Madison de Rozario is one of the most promising young athletes in wheelchair racing. As the youngest competitor in the 2008 Australian Paralympic Team, 14-year-old Madison was stoked to be a part of the 4x100m relay team that won silver. She also raced well enough to compete in the final of the 100m event.
At the age of four, Madison acquired transverse myelitis, a neurological disease inflaming the spinal cord, but it wasn’t until she was 12-years-old that she got her first look into the world of Paralympic sport. After initially trying her hand at wheelchair tennis and basketball, Australian Paralympic legend, Frank Ponta, encouraged her to take up racing.
In 2009 Madison was named the WA Junior Sports Star of the Year, a moment she still considers one of her greatest triumphs, and at the 2011 IPC Athletics World Championships in Christchurch, New Zealand, following just a few weeks recovery from illness, she set a new Australian record in the 200m.
The Western Australian came close to winning a second Paralympic medal at the London Games, crossing for fourth in the 800m ahead of her hero and training partner, Angie Ballard. Madison admires Angie for her dedication and hard work, and says that racing alongside her when she broke the 400m world record is by far her greatest sporting moment.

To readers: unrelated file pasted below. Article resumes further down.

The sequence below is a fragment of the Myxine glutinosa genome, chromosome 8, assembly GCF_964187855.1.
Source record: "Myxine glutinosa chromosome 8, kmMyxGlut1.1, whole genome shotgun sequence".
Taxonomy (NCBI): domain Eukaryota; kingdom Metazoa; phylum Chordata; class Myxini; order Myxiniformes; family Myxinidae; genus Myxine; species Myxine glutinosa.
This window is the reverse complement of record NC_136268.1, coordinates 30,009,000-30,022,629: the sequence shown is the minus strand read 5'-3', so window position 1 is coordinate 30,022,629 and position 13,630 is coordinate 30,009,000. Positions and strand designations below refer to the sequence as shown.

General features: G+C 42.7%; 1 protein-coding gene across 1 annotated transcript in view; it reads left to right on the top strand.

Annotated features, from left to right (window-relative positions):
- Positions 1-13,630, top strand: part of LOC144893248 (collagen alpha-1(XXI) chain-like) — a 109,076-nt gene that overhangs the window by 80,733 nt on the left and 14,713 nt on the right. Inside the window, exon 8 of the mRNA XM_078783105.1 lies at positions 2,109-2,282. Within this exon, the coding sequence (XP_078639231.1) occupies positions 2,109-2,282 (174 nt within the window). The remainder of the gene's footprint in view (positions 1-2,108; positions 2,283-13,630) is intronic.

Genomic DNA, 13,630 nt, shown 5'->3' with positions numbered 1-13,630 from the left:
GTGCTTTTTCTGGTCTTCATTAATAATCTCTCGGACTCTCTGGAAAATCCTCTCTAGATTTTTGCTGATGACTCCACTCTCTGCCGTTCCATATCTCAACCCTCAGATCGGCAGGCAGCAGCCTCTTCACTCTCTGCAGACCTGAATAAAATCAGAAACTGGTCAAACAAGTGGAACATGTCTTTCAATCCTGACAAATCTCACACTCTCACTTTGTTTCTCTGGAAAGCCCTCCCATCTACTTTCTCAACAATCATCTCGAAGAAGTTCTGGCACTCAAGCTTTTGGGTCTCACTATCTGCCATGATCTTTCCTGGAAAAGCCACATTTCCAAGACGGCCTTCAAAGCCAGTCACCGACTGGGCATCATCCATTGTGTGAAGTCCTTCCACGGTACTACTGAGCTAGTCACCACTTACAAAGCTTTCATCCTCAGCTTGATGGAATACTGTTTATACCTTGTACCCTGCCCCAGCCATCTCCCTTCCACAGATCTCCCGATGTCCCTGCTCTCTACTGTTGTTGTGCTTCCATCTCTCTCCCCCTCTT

Under the tutelage of wheelchair racing great, Louise Sauvage, Madison cemented her place among the world’s best when she won bronze in the 800m at the 2013 IPC Athletics World Championships in Lyon, France and took out the world title in the same event in 2015 in Doha, Qatar.
Madison moved one step closer to achieving her dream of Paralympic gold when she won individual silver at the 2016 Games in Rio. She also placed third in the 4x400m relay but was disqualified, before successfully appealing the decision and being reinstated to second.
Nicknamed ‘Bandit’ after the tattoo on her left arm, Madison is currently studying Bachelors of Sports Science and Secondary Education at Murdoch University. She has previously studied graphic design and in her spare time likes to produce digital sketches.
Madison’s ultimate goal is to balance a full-time education and sporting career, and to achieve a world record in one of her pet events.